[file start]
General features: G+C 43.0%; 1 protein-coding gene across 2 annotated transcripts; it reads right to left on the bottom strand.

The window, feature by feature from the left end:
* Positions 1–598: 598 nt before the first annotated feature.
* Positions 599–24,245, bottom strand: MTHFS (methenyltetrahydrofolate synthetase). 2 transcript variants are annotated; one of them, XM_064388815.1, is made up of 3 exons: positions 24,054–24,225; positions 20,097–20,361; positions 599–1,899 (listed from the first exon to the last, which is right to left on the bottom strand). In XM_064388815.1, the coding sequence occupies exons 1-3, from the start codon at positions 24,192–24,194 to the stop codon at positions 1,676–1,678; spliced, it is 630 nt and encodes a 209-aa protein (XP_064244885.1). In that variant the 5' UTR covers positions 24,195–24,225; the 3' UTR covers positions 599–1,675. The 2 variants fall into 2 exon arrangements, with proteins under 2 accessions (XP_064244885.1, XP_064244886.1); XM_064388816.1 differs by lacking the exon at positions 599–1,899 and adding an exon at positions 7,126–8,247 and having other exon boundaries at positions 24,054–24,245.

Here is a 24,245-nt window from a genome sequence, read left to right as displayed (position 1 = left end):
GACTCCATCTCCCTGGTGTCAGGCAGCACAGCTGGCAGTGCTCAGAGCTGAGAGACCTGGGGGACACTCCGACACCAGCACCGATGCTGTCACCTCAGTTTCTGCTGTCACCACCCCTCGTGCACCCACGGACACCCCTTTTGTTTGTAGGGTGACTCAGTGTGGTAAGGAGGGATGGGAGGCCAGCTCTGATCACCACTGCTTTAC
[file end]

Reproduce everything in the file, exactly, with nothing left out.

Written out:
General features: G+C 43.0%; 1 protein-coding gene across 2 annotated transcripts; it reads right to left on the bottom strand.

The window, feature by feature from the left end:
* Positions 1–598: 598 nt before the first annotated feature.
* Positions 599–24,245, bottom strand: MTHFS (methenyltetrahydrofolate synthetase). 2 transcript variants are annotated; one of them, XM_064388815.1, is made up of 3 exons: positions 24,054–24,225; positions 20,097–20,361; positions 599–1,899 (listed from the first exon to the last, which is right to left on the bottom strand). In XM_064388815.1, the coding sequence occupies exons 1-3, from the start codon at positions 24,192–24,194 to the stop codon at positions 1,676–1,678; spliced, it is 630 nt and encodes a 209-aa protein (XP_064244885.1). In that variant the 5' UTR covers positions 24,195–24,225; the 3' UTR covers positions 599–1,675. The 2 variants fall into 2 exon arrangements, with proteins under 2 accessions (XP_064244885.1, XP_064244886.1); XM_064388816.1 differs by lacking the exon at positions 599–1,899 and adding an exon at positions 7,126–8,247 and having other exon boundaries at positions 24,054–24,245.

Here is a 24,245-nt window from a genome sequence, read left to right as displayed (position 1 = left end):
GACTCCATCTCCCTGGTGTCAGGCAGCACAGCTGGCAGTGCTCAGAGCTGAGAGACCTGGGGGACACTCCGACACCAGCACCGATGCTGTCACCTCAGTTTCTGCTGTCACCACCCCTCGTGCACCCACGGACACCCCTTTTGTTTGTAGGGTGACTCAGTGTGGTAAGGAGGGATGGGAGGCCAGCTCTGATCACCACTGCTTTAC